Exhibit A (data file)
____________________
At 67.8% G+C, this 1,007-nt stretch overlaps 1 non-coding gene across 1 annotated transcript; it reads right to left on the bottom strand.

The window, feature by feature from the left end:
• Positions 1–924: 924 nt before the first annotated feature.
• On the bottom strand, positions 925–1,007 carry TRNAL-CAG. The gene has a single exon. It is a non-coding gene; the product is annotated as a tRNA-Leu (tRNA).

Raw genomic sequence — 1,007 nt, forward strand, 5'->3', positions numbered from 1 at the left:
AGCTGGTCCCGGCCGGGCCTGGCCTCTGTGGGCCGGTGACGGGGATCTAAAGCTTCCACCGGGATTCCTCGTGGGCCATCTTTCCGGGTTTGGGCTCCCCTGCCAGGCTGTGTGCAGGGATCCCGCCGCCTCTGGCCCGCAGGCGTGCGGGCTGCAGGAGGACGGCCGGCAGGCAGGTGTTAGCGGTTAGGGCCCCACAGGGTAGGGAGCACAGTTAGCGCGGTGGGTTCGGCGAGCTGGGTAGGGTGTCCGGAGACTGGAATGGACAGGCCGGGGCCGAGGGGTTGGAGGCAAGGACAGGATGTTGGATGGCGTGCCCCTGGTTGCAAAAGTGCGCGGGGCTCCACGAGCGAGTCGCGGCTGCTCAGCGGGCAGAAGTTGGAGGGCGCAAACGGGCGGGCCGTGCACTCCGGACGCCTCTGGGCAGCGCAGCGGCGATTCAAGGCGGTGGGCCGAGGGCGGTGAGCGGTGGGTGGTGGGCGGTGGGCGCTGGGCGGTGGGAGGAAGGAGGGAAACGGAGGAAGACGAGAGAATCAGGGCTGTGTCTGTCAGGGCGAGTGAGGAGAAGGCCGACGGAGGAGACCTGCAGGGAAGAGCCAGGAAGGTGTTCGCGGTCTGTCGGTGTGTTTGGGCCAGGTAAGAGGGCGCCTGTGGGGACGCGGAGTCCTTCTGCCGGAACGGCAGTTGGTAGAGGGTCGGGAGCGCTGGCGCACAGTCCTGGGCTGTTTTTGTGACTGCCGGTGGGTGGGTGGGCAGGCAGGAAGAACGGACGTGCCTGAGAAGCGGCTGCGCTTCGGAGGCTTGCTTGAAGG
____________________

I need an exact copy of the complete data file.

At 67.8% G+C, this 1,007-nt stretch overlaps 1 non-coding gene across 1 annotated transcript; it reads right to left on the bottom strand.

The window, feature by feature from the left end:
• Positions 1–924: 924 nt before the first annotated feature.
• On the bottom strand, positions 925–1,007 carry TRNAL-CAG. The gene has a single exon. It is a non-coding gene; the product is annotated as a tRNA-Leu (tRNA).

Raw genomic sequence — 1,007 nt, forward strand, 5'->3', positions numbered from 1 at the left:
AGCTGGTCCCGGCCGGGCCTGGCCTCTGTGGGCCGGTGACGGGGATCTAAAGCTTCCACCGGGATTCCTCGTGGGCCATCTTTCCGGGTTTGGGCTCCCCTGCCAGGCTGTGTGCAGGGATCCCGCCGCCTCTGGCCCGCAGGCGTGCGGGCTGCAGGAGGACGGCCGGCAGGCAGGTGTTAGCGGTTAGGGCCCCACAGGGTAGGGAGCACAGTTAGCGCGGTGGGTTCGGCGAGCTGGGTAGGGTGTCCGGAGACTGGAATGGACAGGCCGGGGCCGAGGGGTTGGAGGCAAGGACAGGATGTTGGATGGCGTGCCCCTGGTTGCAAAAGTGCGCGGGGCTCCACGAGCGAGTCGCGGCTGCTCAGCGGGCAGAAGTTGGAGGGCGCAAACGGGCGGGCCGTGCACTCCGGACGCCTCTGGGCAGCGCAGCGGCGATTCAAGGCGGTGGGCCGAGGGCGGTGAGCGGTGGGTGGTGGGCGGTGGGCGCTGGGCGGTGGGAGGAAGGAGGGAAACGGAGGAAGACGAGAGAATCAGGGCTGTGTCTGTCAGGGCGAGTGAGGAGAAGGCCGACGGAGGAGACCTGCAGGGAAGAGCCAGGAAGGTGTTCGCGGTCTGTCGGTGTGTTTGGGCCAGGTAAGAGGGCGCCTGTGGGGACGCGGAGTCCTTCTGCCGGAACGGCAGTTGGTAGAGGGTCGGGAGCGCTGGCGCACAGTCCTGGGCTGTTTTTGTGACTGCCGGTGGGTGGGTGGGCAGGCAGGAAGAACGGACGTGCCTGAGAAGCGGCTGCGCTTCGGAGGCTTGCTTGAAGG